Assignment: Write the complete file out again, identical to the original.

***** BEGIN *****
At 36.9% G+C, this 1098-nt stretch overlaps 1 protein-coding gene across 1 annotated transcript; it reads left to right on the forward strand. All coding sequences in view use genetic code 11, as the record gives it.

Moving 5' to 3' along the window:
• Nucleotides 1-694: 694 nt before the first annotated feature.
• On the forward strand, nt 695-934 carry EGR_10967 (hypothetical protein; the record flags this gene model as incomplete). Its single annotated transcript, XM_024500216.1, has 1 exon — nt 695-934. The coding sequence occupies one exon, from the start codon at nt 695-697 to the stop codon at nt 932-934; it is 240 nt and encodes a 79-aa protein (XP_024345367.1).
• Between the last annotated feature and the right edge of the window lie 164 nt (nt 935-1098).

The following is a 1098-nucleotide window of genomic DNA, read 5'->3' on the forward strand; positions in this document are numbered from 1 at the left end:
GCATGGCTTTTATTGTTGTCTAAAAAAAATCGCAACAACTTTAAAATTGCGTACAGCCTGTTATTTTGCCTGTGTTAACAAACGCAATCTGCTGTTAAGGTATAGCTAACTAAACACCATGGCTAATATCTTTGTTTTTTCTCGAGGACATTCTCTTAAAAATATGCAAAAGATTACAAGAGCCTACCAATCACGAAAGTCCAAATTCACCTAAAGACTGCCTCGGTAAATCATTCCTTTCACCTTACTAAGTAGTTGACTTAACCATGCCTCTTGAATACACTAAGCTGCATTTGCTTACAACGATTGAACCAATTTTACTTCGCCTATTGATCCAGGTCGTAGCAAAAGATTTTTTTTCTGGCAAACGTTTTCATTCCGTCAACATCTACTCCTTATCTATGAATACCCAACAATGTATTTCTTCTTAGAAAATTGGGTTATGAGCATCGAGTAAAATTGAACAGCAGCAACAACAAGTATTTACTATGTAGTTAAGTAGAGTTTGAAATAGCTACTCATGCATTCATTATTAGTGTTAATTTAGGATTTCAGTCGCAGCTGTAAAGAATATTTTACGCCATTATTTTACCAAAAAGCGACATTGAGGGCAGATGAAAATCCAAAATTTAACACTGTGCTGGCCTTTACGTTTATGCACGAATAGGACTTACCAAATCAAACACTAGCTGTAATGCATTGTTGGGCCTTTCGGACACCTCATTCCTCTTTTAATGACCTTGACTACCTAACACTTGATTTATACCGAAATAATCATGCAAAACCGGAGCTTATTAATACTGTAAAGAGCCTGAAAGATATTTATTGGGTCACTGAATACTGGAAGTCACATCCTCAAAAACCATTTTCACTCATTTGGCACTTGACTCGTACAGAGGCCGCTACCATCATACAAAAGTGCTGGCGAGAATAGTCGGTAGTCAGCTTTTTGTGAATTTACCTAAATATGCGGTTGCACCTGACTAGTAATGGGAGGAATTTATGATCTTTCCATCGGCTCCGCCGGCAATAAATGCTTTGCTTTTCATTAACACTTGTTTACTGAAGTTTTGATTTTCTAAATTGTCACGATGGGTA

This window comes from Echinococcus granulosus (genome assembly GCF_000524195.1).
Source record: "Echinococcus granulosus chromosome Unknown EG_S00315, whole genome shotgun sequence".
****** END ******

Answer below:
At 36.9% G+C, this 1098-nt stretch overlaps 1 protein-coding gene across 1 annotated transcript; it reads left to right on the forward strand. All coding sequences in view use genetic code 11, as the record gives it.

Moving 5' to 3' along the window:
• Nucleotides 1-694: 694 nt before the first annotated feature.
• On the forward strand, nt 695-934 carry EGR_10967 (hypothetical protein; the record flags this gene model as incomplete). Its single annotated transcript, XM_024500216.1, has 1 exon — nt 695-934. The coding sequence occupies one exon, from the start codon at nt 695-697 to the stop codon at nt 932-934; it is 240 nt and encodes a 79-aa protein (XP_024345367.1).
• Between the last annotated feature and the right edge of the window lie 164 nt (nt 935-1098).

The following is a 1098-nucleotide window of genomic DNA, read 5'->3' on the forward strand; positions in this document are numbered from 1 at the left end:
GCATGGCTTTTATTGTTGTCTAAAAAAAATCGCAACAACTTTAAAATTGCGTACAGCCTGTTATTTTGCCTGTGTTAACAAACGCAATCTGCTGTTAAGGTATAGCTAACTAAACACCATGGCTAATATCTTTGTTTTTTCTCGAGGACATTCTCTTAAAAATATGCAAAAGATTACAAGAGCCTACCAATCACGAAAGTCCAAATTCACCTAAAGACTGCCTCGGTAAATCATTCCTTTCACCTTACTAAGTAGTTGACTTAACCATGCCTCTTGAATACACTAAGCTGCATTTGCTTACAACGATTGAACCAATTTTACTTCGCCTATTGATCCAGGTCGTAGCAAAAGATTTTTTTTCTGGCAAACGTTTTCATTCCGTCAACATCTACTCCTTATCTATGAATACCCAACAATGTATTTCTTCTTAGAAAATTGGGTTATGAGCATCGAGTAAAATTGAACAGCAGCAACAACAAGTATTTACTATGTAGTTAAGTAGAGTTTGAAATAGCTACTCATGCATTCATTATTAGTGTTAATTTAGGATTTCAGTCGCAGCTGTAAAGAATATTTTACGCCATTATTTTACCAAAAAGCGACATTGAGGGCAGATGAAAATCCAAAATTTAACACTGTGCTGGCCTTTACGTTTATGCACGAATAGGACTTACCAAATCAAACACTAGCTGTAATGCATTGTTGGGCCTTTCGGACACCTCATTCCTCTTTTAATGACCTTGACTACCTAACACTTGATTTATACCGAAATAATCATGCAAAACCGGAGCTTATTAATACTGTAAAGAGCCTGAAAGATATTTATTGGGTCACTGAATACTGGAAGTCACATCCTCAAAAACCATTTTCACTCATTTGGCACTTGACTCGTACAGAGGCCGCTACCATCATACAAAAGTGCTGGCGAGAATAGTCGGTAGTCAGCTTTTTGTGAATTTACCTAAATATGCGGTTGCACCTGACTAGTAATGGGAGGAATTTATGATCTTTCCATCGGCTCCGCCGGCAATAAATGCTTTGCTTTTCATTAACACTTGTTTACTGAAGTTTTGATTTTCTAAATTGTCACGATGGGTA

This window comes from Echinococcus granulosus (genome assembly GCF_000524195.1).
Source record: "Echinococcus granulosus chromosome Unknown EG_S00315, whole genome shotgun sequence".